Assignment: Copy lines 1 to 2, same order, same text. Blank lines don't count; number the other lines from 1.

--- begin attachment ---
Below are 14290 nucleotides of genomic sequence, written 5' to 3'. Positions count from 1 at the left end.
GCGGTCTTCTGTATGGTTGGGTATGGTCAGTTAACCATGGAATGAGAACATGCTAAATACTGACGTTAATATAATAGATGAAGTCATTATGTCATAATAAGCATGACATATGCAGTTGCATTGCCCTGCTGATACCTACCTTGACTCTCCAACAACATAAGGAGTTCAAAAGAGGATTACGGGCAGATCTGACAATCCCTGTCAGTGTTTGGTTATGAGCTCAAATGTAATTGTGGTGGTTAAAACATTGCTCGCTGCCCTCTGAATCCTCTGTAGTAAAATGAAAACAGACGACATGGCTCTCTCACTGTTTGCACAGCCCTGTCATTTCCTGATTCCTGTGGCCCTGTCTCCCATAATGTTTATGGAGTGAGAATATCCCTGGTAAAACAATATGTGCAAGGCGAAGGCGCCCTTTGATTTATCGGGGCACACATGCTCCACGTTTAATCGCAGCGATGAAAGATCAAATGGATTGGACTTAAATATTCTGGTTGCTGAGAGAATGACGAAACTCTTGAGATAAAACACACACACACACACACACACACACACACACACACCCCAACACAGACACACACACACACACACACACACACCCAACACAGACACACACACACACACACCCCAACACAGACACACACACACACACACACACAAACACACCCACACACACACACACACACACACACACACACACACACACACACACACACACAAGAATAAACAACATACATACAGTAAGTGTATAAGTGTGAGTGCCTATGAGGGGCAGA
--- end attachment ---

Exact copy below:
Below are 14290 nucleotides of genomic sequence, written 5' to 3'. Positions count from 1 at the left end.
GCGGTCTTCTGTATGGTTGGGTATGGTCAGTTAACCATGGAATGAGAACATGCTAAATACTGACGTTAATATAATAGATGAAGTCATTATGTCATAATAAGCATGACATATGCAGTTGCATTGCCCTGCTGATACCTACCTTGACTCTCCAACAACATAAGGAGTTCAAAAGAGGATTACGGGCAGATCTGACAATCCCTGTCAGTGTTTGGTTATGAGCTCAAATGTAATTGTGGTGGTTAAAACATTGCTCGCTGCCCTCTGAATCCTCTGTAGTAAAATGAAAACAGACGACATGGCTCTCTCACTGTTTGCACAGCCCTGTCATTTCCTGATTCCTGTGGCCCTGTCTCCCATAATGTTTATGGAGTGAGAATATCCCTGGTAAAACAATATGTGCAAGGCGAAGGCGCCCTTTGATTTATCGGGGCACACATGCTCCACGTTTAATCGCAGCGATGAAAGATCAAATGGATTGGACTTAAATATTCTGGTTGCTGAGAGAATGACGAAACTCTTGAGATAAAACACACACACACACACACACACACACACACACACACCCCAACACAGACACACACACACACACACACACACACCCAACACAGACACACACACACACACACCCCAACACAGACACACACACACACACACACACAAACACACCCACACACACACACACACACACACACACACACACACACACACACACACACACAAGAATAAACAACATACATACAGTAAGTGTATAAGTGTGAGTGCCTATGAGGGGCAGA